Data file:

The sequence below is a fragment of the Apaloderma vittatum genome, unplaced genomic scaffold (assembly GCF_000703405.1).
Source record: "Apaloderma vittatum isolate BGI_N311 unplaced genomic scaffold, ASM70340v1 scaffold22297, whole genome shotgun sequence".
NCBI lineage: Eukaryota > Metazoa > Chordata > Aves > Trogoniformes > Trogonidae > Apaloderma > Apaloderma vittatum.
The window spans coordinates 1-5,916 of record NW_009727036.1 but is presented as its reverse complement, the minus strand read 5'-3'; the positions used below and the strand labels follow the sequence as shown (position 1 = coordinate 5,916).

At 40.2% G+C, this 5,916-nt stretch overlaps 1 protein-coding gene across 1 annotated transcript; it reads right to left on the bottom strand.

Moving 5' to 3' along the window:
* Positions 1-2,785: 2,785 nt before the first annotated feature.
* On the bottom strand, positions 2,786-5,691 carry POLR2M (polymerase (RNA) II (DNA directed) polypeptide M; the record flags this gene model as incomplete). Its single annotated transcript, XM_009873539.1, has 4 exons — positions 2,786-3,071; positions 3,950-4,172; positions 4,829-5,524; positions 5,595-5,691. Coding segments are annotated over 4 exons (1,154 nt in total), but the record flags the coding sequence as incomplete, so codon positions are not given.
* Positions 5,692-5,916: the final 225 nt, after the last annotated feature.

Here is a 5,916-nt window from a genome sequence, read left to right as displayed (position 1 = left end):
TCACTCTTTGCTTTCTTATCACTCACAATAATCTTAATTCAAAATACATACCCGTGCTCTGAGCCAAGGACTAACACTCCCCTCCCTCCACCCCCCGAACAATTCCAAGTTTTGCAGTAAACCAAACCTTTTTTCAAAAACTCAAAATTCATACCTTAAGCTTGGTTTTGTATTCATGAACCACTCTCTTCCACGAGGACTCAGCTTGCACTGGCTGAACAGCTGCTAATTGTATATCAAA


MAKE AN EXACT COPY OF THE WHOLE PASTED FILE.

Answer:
The sequence below is a fragment of the Apaloderma vittatum genome, unplaced genomic scaffold (assembly GCF_000703405.1).
Source record: "Apaloderma vittatum isolate BGI_N311 unplaced genomic scaffold, ASM70340v1 scaffold22297, whole genome shotgun sequence".
NCBI lineage: Eukaryota > Metazoa > Chordata > Aves > Trogoniformes > Trogonidae > Apaloderma > Apaloderma vittatum.
The window spans coordinates 1-5,916 of record NW_009727036.1 but is presented as its reverse complement, the minus strand read 5'-3'; the positions used below and the strand labels follow the sequence as shown (position 1 = coordinate 5,916).

At 40.2% G+C, this 5,916-nt stretch overlaps 1 protein-coding gene across 1 annotated transcript; it reads right to left on the bottom strand.

Moving 5' to 3' along the window:
* Positions 1-2,785: 2,785 nt before the first annotated feature.
* On the bottom strand, positions 2,786-5,691 carry POLR2M (polymerase (RNA) II (DNA directed) polypeptide M; the record flags this gene model as incomplete). Its single annotated transcript, XM_009873539.1, has 4 exons — positions 2,786-3,071; positions 3,950-4,172; positions 4,829-5,524; positions 5,595-5,691. Coding segments are annotated over 4 exons (1,154 nt in total), but the record flags the coding sequence as incomplete, so codon positions are not given.
* Positions 5,692-5,916: the final 225 nt, after the last annotated feature.

Here is a 5,916-nt window from a genome sequence, read left to right as displayed (position 1 = left end):
TCACTCTTTGCTTTCTTATCACTCACAATAATCTTAATTCAAAATACATACCCGTGCTCTGAGCCAAGGACTAACACTCCCCTCCCTCCACCCCCCGAACAATTCCAAGTTTTGCAGTAAACCAAACCTTTTTTCAAAAACTCAAAATTCATACCTTAAGCTTGGTTTTGTATTCATGAACCACTCTCTTCCACGAGGACTCAGCTTGCACTGGCTGAACAGCTGCTAATTGTATATCAAA